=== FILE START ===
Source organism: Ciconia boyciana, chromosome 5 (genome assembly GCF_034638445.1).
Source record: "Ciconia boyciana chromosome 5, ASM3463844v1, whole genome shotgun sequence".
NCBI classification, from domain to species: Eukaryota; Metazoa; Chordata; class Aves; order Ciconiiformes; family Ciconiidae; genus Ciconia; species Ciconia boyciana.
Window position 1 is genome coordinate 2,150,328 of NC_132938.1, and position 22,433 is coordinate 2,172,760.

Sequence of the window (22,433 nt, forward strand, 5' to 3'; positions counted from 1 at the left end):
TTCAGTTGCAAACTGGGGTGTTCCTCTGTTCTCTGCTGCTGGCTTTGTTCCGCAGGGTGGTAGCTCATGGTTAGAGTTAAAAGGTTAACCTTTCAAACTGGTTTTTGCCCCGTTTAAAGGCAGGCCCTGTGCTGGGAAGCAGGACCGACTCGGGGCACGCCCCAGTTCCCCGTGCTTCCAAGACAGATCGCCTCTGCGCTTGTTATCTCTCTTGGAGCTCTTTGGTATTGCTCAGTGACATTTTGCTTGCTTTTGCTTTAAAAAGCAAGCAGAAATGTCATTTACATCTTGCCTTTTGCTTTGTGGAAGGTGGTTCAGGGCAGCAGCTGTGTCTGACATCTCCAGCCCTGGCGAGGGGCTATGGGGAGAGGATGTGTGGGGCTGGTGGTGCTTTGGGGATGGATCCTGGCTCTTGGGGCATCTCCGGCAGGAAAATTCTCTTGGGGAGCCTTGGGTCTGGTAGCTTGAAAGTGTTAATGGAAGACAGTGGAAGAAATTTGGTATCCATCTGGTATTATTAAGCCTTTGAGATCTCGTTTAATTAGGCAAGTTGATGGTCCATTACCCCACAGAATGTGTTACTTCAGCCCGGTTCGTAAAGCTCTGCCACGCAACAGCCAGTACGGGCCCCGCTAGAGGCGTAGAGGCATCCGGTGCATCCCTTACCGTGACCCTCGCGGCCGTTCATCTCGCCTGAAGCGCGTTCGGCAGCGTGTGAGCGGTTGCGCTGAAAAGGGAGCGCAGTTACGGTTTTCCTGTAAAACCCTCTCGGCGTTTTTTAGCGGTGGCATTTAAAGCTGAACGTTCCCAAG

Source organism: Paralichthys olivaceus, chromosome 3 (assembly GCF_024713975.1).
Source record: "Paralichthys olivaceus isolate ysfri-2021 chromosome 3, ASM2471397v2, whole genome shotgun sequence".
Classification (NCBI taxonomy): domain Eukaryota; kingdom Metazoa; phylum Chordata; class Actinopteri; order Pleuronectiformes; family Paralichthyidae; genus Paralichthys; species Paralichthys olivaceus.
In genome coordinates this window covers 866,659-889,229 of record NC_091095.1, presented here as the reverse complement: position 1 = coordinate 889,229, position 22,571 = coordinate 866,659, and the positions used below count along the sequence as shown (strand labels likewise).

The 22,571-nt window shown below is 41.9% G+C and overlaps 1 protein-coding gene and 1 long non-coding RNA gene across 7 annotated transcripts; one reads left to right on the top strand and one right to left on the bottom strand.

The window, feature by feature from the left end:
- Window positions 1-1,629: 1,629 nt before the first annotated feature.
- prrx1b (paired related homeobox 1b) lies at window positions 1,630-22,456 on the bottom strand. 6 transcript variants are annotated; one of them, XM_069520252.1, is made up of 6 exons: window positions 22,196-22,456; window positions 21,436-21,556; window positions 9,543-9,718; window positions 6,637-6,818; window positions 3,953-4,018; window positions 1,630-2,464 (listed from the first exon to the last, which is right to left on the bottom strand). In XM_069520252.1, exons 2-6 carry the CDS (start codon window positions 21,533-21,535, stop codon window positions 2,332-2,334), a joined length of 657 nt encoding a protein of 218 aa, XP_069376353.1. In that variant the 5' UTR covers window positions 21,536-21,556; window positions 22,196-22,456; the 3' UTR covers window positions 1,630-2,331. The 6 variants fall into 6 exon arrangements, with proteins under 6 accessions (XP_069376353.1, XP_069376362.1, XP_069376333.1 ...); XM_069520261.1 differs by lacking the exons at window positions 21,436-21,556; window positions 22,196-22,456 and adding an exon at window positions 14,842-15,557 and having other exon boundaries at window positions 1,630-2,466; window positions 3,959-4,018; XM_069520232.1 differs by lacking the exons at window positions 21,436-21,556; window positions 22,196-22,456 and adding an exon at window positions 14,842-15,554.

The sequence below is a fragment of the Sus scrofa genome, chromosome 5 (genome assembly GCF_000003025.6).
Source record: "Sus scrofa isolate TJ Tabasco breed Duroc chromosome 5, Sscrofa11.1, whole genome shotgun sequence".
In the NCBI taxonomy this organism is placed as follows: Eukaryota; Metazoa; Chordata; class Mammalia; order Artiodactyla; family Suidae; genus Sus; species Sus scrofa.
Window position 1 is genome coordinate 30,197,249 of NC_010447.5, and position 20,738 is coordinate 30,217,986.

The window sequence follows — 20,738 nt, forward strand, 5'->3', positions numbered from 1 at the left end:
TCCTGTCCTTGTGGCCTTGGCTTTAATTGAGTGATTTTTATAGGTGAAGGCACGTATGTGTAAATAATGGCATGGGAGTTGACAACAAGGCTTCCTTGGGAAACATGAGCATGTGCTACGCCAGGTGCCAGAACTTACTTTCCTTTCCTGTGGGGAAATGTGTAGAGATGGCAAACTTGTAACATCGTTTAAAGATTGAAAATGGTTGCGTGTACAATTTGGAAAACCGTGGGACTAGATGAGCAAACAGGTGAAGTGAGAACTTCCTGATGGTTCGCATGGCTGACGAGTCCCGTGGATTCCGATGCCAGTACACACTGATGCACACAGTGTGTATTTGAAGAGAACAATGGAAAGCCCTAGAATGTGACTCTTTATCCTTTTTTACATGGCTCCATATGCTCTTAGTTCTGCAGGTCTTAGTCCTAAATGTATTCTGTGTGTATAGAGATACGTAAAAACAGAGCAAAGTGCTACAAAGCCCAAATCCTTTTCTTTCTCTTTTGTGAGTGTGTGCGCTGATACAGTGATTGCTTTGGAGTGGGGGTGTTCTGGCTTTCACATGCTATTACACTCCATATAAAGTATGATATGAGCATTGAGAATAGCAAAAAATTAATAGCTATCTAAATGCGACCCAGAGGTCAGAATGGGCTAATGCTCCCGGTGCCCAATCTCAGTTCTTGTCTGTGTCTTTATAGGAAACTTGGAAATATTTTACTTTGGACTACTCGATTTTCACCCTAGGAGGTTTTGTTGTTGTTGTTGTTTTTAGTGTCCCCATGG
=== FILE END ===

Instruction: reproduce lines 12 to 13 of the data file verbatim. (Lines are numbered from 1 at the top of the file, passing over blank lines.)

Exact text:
The window, feature by feature from the left end:
- Window positions 1-1,629: 1,629 nt before the first annotated feature.